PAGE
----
The shaft(s) can throw off a fine spray of salt water as they turn in their logs. This happened with the starboard shaft of our boat at some point before we bought it. The victim was the sound shield on the Onan generator which rusted badly where the fine spray off the shaft was constantly hitting it. Today the packing glands are adjusted such that they don't drip even when turning (maybe once over ten minutes or so if I stay down and watch them that long) but they don't throw a spray out anymore.

The engine room air intakes can be another source of moisture/water ingress although their designs are supposed to minimize this.

But based on what I have been reading on the GB owners forums for the past many years, the fuel fill deck leak seems to be the number one killer of GB iron fuel tanks. It' probably why the previous owner of our boat had the three original iron tanks removed and replaced with five new tanks.

You might pose your question to the GB owners forum Grand Banks Owner's Resources You'll probably get some good suggestions there, perhaps from owners who have observed the same thing you have but know why.
 
Someone knew this was coming ... so, not to disappoint:

"shows rust on the out side forward bottom area"

So exactly where is this rust? Your not very nautical or surveyor-like description reads as if it is in way of the forward end of the tank(s), outboard, and at or near the tank bottoms. It is not clear if the rust is internal or external.

Where are these tanks located because it is odd that ...

"Looking at the fact that engine exhaust hose runs very close to that area ..."

Are the tanks located that far aft of the engine and inboard far enough that the exhaust runs outboard of the tanks, between the tank and the hull?

"... wonder if the heated steel draws moisture to that area ..."

Conventional thinking says that the application of heat to any material will drive moisture from it, not to it.

The next question is, what is wrong with the exhaust system that makes it capable of heating the fuel tanks?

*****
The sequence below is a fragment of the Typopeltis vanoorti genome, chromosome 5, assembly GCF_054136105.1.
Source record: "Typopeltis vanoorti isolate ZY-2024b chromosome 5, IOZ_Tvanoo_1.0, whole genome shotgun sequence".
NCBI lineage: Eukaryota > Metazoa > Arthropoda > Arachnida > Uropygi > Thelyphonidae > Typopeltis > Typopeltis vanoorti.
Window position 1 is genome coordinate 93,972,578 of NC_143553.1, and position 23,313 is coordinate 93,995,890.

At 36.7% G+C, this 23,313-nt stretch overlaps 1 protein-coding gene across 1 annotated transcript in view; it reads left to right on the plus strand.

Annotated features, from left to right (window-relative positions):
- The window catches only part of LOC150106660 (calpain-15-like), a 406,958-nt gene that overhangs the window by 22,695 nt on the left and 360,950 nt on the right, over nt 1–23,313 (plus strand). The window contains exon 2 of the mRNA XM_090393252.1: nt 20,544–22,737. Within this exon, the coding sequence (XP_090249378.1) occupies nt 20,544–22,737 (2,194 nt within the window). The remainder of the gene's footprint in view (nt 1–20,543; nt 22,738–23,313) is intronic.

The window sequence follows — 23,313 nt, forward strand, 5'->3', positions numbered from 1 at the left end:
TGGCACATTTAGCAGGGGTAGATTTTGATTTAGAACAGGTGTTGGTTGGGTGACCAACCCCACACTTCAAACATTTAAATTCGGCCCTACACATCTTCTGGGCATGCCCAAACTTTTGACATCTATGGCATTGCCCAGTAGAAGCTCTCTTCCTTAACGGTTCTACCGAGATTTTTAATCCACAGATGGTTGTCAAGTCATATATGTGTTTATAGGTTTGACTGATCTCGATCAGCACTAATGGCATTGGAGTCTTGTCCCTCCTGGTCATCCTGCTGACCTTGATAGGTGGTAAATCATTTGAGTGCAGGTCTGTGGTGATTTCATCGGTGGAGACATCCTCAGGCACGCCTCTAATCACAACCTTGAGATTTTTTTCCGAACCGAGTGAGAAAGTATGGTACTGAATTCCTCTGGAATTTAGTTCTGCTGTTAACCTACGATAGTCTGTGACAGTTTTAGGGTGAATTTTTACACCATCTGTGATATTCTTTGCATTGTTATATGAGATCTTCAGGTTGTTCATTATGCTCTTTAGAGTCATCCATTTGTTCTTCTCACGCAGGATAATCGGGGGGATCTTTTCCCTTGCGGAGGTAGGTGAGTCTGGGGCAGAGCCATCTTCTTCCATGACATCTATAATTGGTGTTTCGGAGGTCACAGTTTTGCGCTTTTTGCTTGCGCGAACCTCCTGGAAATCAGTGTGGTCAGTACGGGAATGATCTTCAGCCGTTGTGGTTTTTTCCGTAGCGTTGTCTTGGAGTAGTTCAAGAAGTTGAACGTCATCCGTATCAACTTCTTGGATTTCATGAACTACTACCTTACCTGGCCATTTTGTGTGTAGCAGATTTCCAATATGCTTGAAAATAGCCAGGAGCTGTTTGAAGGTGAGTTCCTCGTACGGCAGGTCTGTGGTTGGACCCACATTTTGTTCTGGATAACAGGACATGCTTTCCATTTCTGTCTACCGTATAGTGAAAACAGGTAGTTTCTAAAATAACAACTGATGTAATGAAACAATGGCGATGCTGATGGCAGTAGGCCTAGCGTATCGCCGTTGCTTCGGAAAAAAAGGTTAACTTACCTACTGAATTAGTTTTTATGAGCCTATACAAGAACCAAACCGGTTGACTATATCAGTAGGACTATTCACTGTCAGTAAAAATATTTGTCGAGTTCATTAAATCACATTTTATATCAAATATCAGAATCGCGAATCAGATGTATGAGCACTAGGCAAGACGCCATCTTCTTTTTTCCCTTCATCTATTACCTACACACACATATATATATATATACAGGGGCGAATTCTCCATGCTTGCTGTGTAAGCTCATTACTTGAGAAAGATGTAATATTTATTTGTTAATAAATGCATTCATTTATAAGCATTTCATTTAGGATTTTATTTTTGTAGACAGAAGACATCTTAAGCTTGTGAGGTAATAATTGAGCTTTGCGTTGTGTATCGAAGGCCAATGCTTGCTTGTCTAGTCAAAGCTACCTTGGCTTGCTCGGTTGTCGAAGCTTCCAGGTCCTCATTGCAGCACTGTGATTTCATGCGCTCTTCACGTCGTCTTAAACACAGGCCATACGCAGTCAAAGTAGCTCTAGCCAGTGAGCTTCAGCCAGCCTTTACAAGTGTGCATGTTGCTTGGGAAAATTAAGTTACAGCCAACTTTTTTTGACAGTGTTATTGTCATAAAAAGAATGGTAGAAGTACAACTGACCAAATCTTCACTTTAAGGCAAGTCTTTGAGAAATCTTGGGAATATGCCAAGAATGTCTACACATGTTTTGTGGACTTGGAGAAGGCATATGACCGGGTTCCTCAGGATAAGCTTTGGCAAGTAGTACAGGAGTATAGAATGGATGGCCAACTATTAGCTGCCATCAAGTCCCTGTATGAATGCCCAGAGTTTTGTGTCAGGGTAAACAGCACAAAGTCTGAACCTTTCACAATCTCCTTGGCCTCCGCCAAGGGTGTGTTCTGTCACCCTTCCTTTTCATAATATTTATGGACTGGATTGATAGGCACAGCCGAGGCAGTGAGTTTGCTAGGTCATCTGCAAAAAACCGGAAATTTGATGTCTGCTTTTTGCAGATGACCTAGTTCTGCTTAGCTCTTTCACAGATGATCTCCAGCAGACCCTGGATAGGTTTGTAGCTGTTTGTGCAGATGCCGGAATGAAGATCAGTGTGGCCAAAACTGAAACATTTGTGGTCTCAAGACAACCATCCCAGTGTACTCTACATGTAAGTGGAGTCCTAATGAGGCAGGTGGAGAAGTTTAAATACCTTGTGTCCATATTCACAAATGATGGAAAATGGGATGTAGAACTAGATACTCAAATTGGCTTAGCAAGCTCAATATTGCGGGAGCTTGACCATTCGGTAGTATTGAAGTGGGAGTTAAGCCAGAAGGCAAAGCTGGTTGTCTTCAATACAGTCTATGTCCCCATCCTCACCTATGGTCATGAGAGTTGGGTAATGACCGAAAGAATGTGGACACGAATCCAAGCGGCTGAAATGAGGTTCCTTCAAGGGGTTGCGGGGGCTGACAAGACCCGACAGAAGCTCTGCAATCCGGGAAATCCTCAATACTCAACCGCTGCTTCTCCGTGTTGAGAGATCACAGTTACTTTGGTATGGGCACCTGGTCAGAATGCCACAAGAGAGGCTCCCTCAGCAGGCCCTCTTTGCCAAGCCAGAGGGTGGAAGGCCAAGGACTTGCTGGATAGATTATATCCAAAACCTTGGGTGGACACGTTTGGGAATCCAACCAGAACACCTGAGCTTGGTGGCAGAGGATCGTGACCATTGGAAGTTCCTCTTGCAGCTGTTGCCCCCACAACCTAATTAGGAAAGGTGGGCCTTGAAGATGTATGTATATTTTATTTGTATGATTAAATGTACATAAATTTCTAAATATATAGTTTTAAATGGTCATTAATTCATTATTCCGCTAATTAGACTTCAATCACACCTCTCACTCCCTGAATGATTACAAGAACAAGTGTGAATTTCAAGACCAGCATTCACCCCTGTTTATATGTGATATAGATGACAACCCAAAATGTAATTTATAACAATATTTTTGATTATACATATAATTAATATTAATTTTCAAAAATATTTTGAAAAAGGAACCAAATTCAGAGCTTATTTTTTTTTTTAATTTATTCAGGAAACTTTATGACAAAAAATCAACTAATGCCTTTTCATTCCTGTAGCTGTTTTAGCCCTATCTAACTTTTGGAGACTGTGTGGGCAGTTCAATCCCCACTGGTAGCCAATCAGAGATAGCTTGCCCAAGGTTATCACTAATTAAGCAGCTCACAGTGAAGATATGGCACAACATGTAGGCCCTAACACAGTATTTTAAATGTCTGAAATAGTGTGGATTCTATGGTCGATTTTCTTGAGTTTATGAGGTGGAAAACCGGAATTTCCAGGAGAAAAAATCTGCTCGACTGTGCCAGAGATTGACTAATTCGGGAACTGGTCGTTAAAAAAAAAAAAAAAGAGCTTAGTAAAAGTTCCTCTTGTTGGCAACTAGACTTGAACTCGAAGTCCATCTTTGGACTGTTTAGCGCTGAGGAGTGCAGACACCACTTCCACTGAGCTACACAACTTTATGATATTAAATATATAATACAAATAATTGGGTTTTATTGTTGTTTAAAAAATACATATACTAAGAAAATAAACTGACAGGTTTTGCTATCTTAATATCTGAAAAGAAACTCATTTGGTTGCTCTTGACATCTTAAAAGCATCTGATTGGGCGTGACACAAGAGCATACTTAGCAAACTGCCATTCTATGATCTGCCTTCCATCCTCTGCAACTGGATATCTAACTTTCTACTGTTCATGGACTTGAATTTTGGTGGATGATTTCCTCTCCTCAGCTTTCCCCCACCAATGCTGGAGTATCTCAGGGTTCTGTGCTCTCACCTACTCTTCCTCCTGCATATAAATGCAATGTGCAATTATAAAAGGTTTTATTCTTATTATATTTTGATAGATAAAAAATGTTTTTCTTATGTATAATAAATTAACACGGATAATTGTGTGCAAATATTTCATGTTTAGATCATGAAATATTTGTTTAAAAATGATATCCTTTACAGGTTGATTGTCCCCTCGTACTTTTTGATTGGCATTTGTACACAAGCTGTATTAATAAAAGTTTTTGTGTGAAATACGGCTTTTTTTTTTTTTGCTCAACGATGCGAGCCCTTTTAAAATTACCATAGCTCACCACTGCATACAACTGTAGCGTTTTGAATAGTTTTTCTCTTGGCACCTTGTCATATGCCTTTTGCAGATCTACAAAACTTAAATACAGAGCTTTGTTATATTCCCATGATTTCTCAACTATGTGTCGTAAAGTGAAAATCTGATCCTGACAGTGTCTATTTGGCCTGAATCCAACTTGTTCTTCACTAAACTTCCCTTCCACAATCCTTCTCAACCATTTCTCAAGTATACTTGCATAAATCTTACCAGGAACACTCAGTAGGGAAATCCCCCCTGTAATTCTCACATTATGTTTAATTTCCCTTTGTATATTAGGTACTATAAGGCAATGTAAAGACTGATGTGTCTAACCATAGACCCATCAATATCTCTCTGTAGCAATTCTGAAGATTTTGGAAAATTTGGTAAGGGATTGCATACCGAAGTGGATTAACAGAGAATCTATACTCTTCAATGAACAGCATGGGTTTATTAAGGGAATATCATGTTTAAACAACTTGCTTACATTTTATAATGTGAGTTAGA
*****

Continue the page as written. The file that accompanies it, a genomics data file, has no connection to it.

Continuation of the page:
Perhaps you could post the relevant portion of one of your survey reports.
 
Somebody got up on the wrong side of the bed:lol::lol::lol:
 
To Capt. Waldo

I had the tanks fabricated out of 5052 aluminum, 1/4" thick, by RDS in Perry Fl. I designed three tanks, each different size and shape, stackable, to replace one 300 gallon steel tank. (our final capacity with the three port tanks is 292 gallons) The tanks were drop shipped to me in NC, and I lightly sand blasted to get the mill finish off, then acid etched them. After neutralizing, I coated them with two coats of Macropoxy 646, a Sherwin Williams marine epoxy. A final coat of a two part high solids white polyurethane was the last step before installing.

Cutting the large 300 gallon tank out was one of toughest jobs, as my wife and I did all this work ourselves. Took about 18 hours, and 23 heavy duty sawzall blades to get the old tank out. Ear plugs, face/arm protection, knee pads, and heavy gloves and lots of pads were required. The hole in our port tank came from water/sea water dripping off the 2" freshwater filler hose from the deck plate, down the side of the tank, and rusting the bottom where the tank was bedded to the crossmember. It was a small pinhole less than 1/8" in dia. While the 10" exhaust is directly beside the tank, I am confident in our boat that it had nothing to do with any moisture issues, nor did the engine room vents or other things that other owners have discussed and mentioned. We replaced every fitting and valve, new sight glass, new and larger vent lines, and new filler hose and deck fill plate. I designed a sump in the bottom tank with a valve. I will say the interior of this old iron tank was surprising clean for a 20 year old tank.

Job is complete on the port side, and hoping that I can simply ospho and epoxy the starboard side tank which has some surface rust, to avoid going thru this process again.